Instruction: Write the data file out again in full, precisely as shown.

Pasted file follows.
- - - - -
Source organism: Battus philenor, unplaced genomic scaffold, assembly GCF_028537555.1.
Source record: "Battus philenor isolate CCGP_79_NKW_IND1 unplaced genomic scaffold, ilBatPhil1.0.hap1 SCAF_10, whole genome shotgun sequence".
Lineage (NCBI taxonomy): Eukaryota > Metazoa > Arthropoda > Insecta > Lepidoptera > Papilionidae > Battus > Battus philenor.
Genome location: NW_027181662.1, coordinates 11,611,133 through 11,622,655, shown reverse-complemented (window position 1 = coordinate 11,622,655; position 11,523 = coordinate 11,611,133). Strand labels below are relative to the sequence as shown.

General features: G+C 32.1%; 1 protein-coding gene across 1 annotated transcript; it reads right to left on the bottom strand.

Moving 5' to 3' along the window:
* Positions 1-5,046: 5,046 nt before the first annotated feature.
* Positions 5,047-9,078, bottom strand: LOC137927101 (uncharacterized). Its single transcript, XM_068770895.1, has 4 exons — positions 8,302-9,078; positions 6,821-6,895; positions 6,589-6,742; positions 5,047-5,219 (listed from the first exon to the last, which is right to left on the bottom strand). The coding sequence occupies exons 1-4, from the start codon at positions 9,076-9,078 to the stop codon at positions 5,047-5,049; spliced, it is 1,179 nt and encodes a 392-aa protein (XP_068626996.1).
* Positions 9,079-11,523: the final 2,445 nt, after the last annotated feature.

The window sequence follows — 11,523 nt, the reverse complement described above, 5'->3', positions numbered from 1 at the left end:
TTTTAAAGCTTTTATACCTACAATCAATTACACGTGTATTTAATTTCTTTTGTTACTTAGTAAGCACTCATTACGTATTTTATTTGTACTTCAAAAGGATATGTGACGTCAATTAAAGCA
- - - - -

Source organism: Battus philenor, unplaced genomic scaffold, assembly GCF_028537555.1.
Source record: "Battus philenor isolate CCGP_79_NKW_IND1 unplaced genomic scaffold, ilBatPhil1.0.hap1 SCAF_10, whole genome shotgun sequence".
Lineage (NCBI taxonomy): Eukaryota > Metazoa > Arthropoda > Insecta > Lepidoptera > Papilionidae > Battus > Battus philenor.
Genome location: NW_027181662.1, coordinates 11,611,133 through 11,622,655, shown reverse-complemented (window position 1 = coordinate 11,622,655; position 11,523 = coordinate 11,611,133). Strand labels below are relative to the sequence as shown.

General features: G+C 32.1%; 1 protein-coding gene across 1 annotated transcript; it reads right to left on the bottom strand.

Moving 5' to 3' along the window:
* Positions 1-5,046: 5,046 nt before the first annotated feature.
* Positions 5,047-9,078, bottom strand: LOC137927101 (uncharacterized). Its single transcript, XM_068770895.1, has 4 exons — positions 8,302-9,078; positions 6,821-6,895; positions 6,589-6,742; positions 5,047-5,219 (listed from the first exon to the last, which is right to left on the bottom strand). The coding sequence occupies exons 1-4, from the start codon at positions 9,076-9,078 to the stop codon at positions 5,047-5,049; spliced, it is 1,179 nt and encodes a 392-aa protein (XP_068626996.1).
* Positions 9,079-11,523: the final 2,445 nt, after the last annotated feature.

The window sequence follows — 11,523 nt, the reverse complement described above, 5'->3', positions numbered from 1 at the left end:
TTTTAAAGCTTTTATACCTACAATCAATTACACGTGTATTTAATTTCTTTTGTTACTTAGTAAGCACTCATTACGTATTTTATTTGTACTTCAAAAGGATATGTGACGTCAATTAAAGCA